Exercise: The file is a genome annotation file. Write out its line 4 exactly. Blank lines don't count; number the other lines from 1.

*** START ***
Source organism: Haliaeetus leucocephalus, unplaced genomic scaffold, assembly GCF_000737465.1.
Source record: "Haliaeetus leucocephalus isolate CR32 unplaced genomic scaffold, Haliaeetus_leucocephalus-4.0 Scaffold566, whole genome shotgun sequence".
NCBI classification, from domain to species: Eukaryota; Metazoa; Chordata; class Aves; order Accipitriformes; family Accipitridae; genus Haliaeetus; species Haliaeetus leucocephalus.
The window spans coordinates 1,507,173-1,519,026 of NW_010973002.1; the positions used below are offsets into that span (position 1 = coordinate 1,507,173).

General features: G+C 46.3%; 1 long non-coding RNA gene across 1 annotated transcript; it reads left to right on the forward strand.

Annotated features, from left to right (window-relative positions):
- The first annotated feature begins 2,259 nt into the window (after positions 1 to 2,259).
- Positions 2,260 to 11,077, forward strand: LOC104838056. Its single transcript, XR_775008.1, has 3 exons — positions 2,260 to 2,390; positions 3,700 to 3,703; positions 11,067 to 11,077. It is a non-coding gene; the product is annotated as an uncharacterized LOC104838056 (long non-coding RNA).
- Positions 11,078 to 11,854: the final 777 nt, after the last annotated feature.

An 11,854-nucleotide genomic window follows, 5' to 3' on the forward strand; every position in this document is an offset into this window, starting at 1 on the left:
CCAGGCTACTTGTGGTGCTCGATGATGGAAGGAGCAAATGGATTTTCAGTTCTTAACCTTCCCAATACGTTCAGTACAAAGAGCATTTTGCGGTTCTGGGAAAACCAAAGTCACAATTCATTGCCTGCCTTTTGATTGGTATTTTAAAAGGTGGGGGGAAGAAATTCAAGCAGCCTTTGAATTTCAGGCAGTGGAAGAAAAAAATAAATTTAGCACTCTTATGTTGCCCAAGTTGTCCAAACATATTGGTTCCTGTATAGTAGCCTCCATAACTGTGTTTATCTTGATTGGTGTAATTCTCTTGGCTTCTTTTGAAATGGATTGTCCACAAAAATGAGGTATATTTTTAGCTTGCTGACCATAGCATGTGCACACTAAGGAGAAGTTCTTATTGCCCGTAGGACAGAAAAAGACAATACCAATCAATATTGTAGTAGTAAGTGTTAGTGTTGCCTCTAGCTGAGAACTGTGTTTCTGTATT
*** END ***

The window spans coordinates 1,507,173-1,519,026 of NW_010973002.1; the positions used below are offsets into that span (position 1 = coordinate 1,507,173).